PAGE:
Cucumber is Cool and so is The Cucumber Book

In Book Reviews, Computer science, Software Engineering, testing on December 1, 2011 at 2:37 pm

So, I’ve been learning Cucumber—a tool for writing executable acceptance tests—in preparation for my upcoming course, Testing for Developers. The course will be heavy on the theory of testing, but from the viewpoint of the developer. How do you build testability into your code, what techniques can you use, and what tools are there that will help you do test automation. Most of my students will already know the basic xUnit tools, but we will be going much more into mock objects and other techniques for writing really good unit tests. We’ll hit Test-Driven Development (TDD) hard and we’ll look at how TDD and Behavior-Driven Development (BDD) work together, etc. We’ll also be wanting to work with embedded software systems and building test tools when necessary, or at least the glue to help tools work together.

This is an ambitious undertaking. I had heard about Cucumber when I looked at RSpec several months ago. RSpec was a bit too limited for what I wanted. Then I got a copy of The Cucumber Book by Matt Wynne and Aslak Hellesøy, published by The Pragmatic Bookshelf. After reading most of the book and a few weeks of playing around with Cucumber, I’m hooked. Cucumber takes the place of several tools I was thinking about introducing to my class, and allows me to into depth in several areas, using a single platform. If you’re thinking about learning Cucumber, or want to learn something about it, get this book.

The style of the book is great. It’s easy to read and describes how to use Cucumber in several bite-sized pieces. Some readers  may even find that the pieces are nibble-sized and want bigger bites. I urge you to avoid this. Install the software and go through each exercise in the steps described, even though you know what you might need to do in the next few steps. This will help you develop your intellectual muscle memory for using Cucumber. Take time to taste each bite, no matter how small it may be, because there is some new spice that was added that might be subtle if you skip over the step.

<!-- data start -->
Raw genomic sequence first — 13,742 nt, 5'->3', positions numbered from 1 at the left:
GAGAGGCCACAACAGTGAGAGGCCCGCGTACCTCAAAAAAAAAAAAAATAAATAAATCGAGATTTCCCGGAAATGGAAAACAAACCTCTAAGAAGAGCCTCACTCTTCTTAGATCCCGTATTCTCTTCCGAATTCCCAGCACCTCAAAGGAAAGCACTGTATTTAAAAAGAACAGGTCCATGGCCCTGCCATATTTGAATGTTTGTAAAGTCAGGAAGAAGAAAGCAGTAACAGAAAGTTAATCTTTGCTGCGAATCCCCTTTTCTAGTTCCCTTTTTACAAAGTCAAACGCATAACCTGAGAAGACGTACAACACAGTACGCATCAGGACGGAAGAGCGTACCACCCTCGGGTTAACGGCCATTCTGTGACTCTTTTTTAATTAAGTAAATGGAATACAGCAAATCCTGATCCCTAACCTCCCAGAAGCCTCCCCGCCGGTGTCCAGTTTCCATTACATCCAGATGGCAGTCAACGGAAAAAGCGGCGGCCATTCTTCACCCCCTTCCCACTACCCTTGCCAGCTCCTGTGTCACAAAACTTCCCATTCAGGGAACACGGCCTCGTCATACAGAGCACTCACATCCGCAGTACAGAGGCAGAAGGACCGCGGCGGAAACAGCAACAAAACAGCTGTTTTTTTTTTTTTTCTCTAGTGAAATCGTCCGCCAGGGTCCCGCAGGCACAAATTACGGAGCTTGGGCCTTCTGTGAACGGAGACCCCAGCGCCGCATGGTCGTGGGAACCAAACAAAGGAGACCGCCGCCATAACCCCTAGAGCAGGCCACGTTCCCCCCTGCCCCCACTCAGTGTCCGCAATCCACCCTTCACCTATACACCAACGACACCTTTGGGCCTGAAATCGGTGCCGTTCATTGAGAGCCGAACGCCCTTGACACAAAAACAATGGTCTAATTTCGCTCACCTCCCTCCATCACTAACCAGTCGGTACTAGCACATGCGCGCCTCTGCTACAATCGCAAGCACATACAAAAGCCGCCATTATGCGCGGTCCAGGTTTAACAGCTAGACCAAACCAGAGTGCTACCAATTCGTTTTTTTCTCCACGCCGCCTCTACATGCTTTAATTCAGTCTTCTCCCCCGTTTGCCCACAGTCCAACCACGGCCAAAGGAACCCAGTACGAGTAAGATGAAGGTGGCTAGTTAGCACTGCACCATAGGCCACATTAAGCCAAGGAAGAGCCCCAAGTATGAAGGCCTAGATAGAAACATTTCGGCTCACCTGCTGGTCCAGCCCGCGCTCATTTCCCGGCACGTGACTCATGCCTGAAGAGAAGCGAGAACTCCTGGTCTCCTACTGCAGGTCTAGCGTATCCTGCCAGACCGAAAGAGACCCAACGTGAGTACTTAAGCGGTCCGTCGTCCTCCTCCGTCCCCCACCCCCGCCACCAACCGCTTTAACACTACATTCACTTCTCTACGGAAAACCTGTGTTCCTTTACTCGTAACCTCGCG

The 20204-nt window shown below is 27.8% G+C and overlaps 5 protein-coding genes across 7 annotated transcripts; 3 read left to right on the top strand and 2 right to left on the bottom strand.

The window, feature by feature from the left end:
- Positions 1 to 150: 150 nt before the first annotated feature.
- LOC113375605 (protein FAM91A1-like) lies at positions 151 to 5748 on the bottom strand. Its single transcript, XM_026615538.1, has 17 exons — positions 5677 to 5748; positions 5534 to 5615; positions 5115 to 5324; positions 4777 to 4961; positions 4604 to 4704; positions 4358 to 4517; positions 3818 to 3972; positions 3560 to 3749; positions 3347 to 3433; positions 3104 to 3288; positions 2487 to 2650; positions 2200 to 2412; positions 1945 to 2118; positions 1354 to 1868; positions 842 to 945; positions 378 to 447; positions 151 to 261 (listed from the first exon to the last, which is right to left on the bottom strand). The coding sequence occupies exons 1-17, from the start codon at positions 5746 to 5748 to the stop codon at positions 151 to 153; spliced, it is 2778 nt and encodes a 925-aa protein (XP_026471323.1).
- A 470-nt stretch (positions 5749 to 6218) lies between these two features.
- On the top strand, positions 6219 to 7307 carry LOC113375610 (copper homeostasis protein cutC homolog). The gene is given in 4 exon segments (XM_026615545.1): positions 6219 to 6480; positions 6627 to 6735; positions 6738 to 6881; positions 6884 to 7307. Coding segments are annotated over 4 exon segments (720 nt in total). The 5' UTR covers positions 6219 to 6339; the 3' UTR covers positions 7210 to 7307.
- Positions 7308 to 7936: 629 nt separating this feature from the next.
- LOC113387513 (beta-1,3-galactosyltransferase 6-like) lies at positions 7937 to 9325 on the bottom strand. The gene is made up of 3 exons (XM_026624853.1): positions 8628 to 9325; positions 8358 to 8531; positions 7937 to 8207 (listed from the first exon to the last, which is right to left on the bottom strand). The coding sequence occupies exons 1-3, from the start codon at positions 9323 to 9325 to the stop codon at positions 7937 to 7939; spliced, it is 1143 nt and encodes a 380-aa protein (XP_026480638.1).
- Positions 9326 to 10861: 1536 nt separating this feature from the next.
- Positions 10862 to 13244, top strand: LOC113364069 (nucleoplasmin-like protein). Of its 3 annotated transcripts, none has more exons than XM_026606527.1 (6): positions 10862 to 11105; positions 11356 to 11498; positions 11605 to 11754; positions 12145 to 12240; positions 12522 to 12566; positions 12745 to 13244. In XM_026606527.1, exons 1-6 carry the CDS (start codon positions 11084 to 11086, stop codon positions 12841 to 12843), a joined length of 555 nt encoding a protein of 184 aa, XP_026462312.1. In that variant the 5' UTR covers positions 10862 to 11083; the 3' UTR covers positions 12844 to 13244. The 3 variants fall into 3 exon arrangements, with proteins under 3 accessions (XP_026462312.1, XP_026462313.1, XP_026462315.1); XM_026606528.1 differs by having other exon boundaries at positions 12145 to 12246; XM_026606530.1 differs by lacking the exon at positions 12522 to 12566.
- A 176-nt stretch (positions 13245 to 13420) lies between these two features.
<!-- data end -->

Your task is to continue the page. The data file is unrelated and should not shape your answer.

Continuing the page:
The first part of the book, chapters 1-6, introduces you to Cucumber fundamentals. Actually, this part does a little more. It teaches you something about BDD as well. If you’re really not interested in learning about BDD, you can skim chapters five and six, but I would not recommend skipping them. By the end of the first section I was able to do some useful things with Cucumber and used it to demonstrate requirement specification to my current undergraduate software engineering class.

The second part of the book, chapters 7-10, are chapters you need to read and work through if you want to become competent with Cucumber. Again, some of the discussions seemed too small to me, but after reflecting upon what I learned, I think the level is just right. Some of what you learn in this part of the book is how to work with some other tools to use databases and Web pages in your testing.

The third part of the book is one that does not have to be read in any special order, or even at all. But, if you really want to understand how to use Cucumber to define and (acceptance) test Web applications (written in Rails or otherwise) and other types of applications, you need to have these chapters available. So, skim them at least and then refer to them as necessary.

Is there a downside to this book? Well, not to the book itself. The fact is that Cucumber, like many other open source projects works in a specific inter-dependent ecosystem. Setting up Cucumber and its dependents and other pieces you might want like Sinatra, Capybara, etc. can be frustrating; especially if you want to do this on multiple platforms. If you’re not a Ruby expert, you may run into problems and will need to do some searching for answers or post to the forum for the book at the Pragmatic Bookshelf. But don’t let this scare you away. Cucumber is a good tool to learn. Whether you use it regularly or only for special occasions or specific projects, you will think a little bit differently about how you build software.


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